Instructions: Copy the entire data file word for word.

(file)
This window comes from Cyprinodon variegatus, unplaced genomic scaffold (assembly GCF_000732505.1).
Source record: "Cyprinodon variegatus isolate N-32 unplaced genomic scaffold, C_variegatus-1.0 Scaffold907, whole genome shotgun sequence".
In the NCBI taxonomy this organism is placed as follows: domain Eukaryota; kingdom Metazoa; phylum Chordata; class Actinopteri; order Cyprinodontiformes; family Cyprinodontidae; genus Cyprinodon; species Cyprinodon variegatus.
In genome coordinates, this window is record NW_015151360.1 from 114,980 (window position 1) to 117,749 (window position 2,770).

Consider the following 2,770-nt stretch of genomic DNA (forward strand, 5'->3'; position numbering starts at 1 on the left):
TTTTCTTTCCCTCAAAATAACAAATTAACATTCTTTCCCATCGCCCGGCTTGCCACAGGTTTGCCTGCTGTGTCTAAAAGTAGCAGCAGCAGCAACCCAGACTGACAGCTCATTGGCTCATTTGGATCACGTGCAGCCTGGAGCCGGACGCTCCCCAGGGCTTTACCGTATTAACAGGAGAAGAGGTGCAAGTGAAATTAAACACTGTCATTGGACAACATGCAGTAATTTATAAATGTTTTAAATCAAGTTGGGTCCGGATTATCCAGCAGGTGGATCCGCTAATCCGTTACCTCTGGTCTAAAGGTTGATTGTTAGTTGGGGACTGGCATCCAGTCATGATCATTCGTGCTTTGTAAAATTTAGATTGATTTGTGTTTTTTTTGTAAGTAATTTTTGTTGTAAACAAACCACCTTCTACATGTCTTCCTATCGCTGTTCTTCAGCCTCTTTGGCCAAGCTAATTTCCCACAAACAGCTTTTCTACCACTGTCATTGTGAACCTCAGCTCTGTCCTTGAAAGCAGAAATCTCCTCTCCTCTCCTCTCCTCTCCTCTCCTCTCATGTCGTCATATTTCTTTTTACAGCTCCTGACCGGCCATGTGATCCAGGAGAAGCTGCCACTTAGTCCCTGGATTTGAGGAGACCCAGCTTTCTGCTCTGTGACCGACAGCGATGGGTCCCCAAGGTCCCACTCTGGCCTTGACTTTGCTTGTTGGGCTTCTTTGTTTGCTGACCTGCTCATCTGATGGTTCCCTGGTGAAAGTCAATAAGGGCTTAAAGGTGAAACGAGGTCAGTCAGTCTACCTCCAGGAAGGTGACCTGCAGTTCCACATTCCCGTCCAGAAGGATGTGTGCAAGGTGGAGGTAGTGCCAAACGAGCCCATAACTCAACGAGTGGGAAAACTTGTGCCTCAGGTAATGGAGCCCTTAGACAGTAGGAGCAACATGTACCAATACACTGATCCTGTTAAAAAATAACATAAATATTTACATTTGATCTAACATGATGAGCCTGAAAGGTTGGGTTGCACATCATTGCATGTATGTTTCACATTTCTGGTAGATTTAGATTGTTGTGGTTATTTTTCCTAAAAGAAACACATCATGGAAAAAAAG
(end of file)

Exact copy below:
This window comes from Cyprinodon variegatus, unplaced genomic scaffold (assembly GCF_000732505.1).
Source record: "Cyprinodon variegatus isolate N-32 unplaced genomic scaffold, C_variegatus-1.0 Scaffold907, whole genome shotgun sequence".
In the NCBI taxonomy this organism is placed as follows: domain Eukaryota; kingdom Metazoa; phylum Chordata; class Actinopteri; order Cyprinodontiformes; family Cyprinodontidae; genus Cyprinodon; species Cyprinodon variegatus.
In genome coordinates, this window is record NW_015151360.1 from 114,980 (window position 1) to 117,749 (window position 2,770).

Consider the following 2,770-nt stretch of genomic DNA (forward strand, 5'->3'; position numbering starts at 1 on the left):
TTTTCTTTCCCTCAAAATAACAAATTAACATTCTTTCCCATCGCCCGGCTTGCCACAGGTTTGCCTGCTGTGTCTAAAAGTAGCAGCAGCAGCAACCCAGACTGACAGCTCATTGGCTCATTTGGATCACGTGCAGCCTGGAGCCGGACGCTCCCCAGGGCTTTACCGTATTAACAGGAGAAGAGGTGCAAGTGAAATTAAACACTGTCATTGGACAACATGCAGTAATTTATAAATGTTTTAAATCAAGTTGGGTCCGGATTATCCAGCAGGTGGATCCGCTAATCCGTTACCTCTGGTCTAAAGGTTGATTGTTAGTTGGGGACTGGCATCCAGTCATGATCATTCGTGCTTTGTAAAATTTAGATTGATTTGTGTTTTTTTTGTAAGTAATTTTTGTTGTAAACAAACCACCTTCTACATGTCTTCCTATCGCTGTTCTTCAGCCTCTTTGGCCAAGCTAATTTCCCACAAACAGCTTTTCTACCACTGTCATTGTGAACCTCAGCTCTGTCCTTGAAAGCAGAAATCTCCTCTCCTCTCCTCTCCTCTCCTCTCCTCTCATGTCGTCATATTTCTTTTTACAGCTCCTGACCGGCCATGTGATCCAGGAGAAGCTGCCACTTAGTCCCTGGATTTGAGGAGACCCAGCTTTCTGCTCTGTGACCGACAGCGATGGGTCCCCAAGGTCCCACTCTGGCCTTGACTTTGCTTGTTGGGCTTCTTTGTTTGCTGACCTGCTCATCTGATGGTTCCCTGGTGAAAGTCAATAAGGGCTTAAAGGTGAAACGAGGTCAGTCAGTCTACCTCCAGGAAGGTGACCTGCAGTTCCACATTCCCGTCCAGAAGGATGTGTGCAAGGTGGAGGTAGTGCCAAACGAGCCCATAACTCAACGAGTGGGAAAACTTGTGCCTCAGGTAATGGAGCCCTTAGACAGTAGGAGCAACATGTACCAATACACTGATCCTGTTAAAAAATAACATAAATATTTACATTTGATCTAACATGATGAGCCTGAAAGGTTGGGTTGCACATCATTGCATGTATGTTTCACATTTCTGGTAGATTTAGATTGTTGTGGTTATTTTTCCTAAAAGAAACACATCATGGAAAAAAAG